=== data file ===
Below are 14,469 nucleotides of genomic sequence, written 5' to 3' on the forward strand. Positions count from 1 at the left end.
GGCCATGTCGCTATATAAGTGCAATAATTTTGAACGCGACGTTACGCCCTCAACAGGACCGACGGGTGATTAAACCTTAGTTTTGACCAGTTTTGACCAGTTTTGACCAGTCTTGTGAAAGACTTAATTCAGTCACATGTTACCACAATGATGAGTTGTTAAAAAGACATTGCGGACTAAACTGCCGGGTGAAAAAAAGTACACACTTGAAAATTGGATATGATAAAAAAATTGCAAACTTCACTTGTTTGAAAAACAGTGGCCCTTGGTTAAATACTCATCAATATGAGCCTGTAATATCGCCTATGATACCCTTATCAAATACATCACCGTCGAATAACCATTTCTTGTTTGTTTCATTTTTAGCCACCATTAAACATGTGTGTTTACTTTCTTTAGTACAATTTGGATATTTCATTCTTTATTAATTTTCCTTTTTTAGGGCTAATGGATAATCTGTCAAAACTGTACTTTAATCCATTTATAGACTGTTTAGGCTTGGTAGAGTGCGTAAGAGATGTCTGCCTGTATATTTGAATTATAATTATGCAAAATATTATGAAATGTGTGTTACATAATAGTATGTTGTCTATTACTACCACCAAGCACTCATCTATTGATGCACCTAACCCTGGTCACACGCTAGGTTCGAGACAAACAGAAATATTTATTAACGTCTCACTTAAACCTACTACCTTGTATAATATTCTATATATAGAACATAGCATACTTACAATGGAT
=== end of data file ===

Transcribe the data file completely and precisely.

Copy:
Below are 14,469 nucleotides of genomic sequence, written 5' to 3' on the forward strand. Positions count from 1 at the left end.
GGCCATGTCGCTATATAAGTGCAATAATTTTGAACGCGACGTTACGCCCTCAACAGGACCGACGGGTGATTAAACCTTAGTTTTGACCAGTTTTGACCAGTTTTGACCAGTCTTGTGAAAGACTTAATTCAGTCACATGTTACCACAATGATGAGTTGTTAAAAAGACATTGCGGACTAAACTGCCGGGTGAAAAAAAGTACACACTTGAAAATTGGATATGATAAAAAAATTGCAAACTTCACTTGTTTGAAAAACAGTGGCCCTTGGTTAAATACTCATCAATATGAGCCTGTAATATCGCCTATGATACCCTTATCAAATACATCACCGTCGAATAACCATTTCTTGTTTGTTTCATTTTTAGCCACCATTAAACATGTGTGTTTACTTTCTTTAGTACAATTTGGATATTTCATTCTTTATTAATTTTCCTTTTTTAGGGCTAATGGATAATCTGTCAAAACTGTACTTTAATCCATTTATAGACTGTTTAGGCTTGGTAGAGTGCGTAAGAGATGTCTGCCTGTATATTTGAATTATAATTATGCAAAATATTATGAAATGTGTGTTACATAATAGTATGTTGTCTATTACTACCACCAAGCACTCATCTATTGATGCACCTAACCCTGGTCACACGCTAGGTTCGAGACAAACAGAAATATTTATTAACGTCTCACTTAAACCTACTACCTTGTATAATATTCTATATATAGAACATAGCATACTTACAATGGAT